Lawmakers pass new voter ID law, some question the necessity

BOWLING GREEN, Ky. – The Kentucky legislature overrode Gov. Andy Beshear’s veto of Senate Bill 2 that requires voters to show photo identification before being allowed to vote.

In the past, in order to vote, showing some form of identification was a must. But come November, the same form of identification you’ve used might not work after the passage of Senate Bill 2.

Proponents of the bill say it will cut down on voter fraud. But Corey Shapiro, legal director with the American Civil Liberties Union of Kentucky, believes those fears are overblown based on past elections, as he says there has never been a confirmed case of voter fraud in Kentucky.

At issue is the difficulty for some citizens to get a government-issued identification car due to distance from the circuit clerk’s office or because of the expense of gathering up documents that are needed to apply for an ID. Shapiro believes that will impact some groups more than others.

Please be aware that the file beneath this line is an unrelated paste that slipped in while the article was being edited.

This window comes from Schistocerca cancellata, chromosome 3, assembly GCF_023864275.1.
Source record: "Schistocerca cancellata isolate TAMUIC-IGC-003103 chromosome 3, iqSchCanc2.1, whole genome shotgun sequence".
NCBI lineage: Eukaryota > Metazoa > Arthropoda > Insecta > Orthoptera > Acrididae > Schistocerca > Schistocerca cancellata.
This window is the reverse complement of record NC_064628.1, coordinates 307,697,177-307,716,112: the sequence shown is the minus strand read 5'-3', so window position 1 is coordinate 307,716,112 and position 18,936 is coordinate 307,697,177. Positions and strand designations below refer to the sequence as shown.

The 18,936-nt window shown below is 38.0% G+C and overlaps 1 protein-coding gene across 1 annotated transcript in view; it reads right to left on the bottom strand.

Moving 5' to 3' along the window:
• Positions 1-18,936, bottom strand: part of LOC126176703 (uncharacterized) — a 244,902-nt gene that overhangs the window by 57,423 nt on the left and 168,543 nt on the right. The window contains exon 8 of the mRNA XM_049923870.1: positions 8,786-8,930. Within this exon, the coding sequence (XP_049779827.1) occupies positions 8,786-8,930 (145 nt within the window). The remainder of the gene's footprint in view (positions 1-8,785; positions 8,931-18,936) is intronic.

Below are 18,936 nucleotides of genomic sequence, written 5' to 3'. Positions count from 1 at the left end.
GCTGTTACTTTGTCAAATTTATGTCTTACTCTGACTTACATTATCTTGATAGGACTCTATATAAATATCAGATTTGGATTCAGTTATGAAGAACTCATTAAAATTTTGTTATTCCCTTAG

He says minority groups, older adults and those living in outlying rural areas have the most trouble getting to the circuit clerk’s offices. And right now, due to the coronavirus, most Kentuckians can’t get a new identification card or renew an existing one since most government offices are closed.

But Lynette Yates, Warren County’s Clerk, says there is still an alternate way of being identified at the polls since poll workers can sign affidavits if they can visually identify the person wanting to vote based on the worker recognizing the voter. Still, Shapiro says the new law is a “solution in search of a problem.”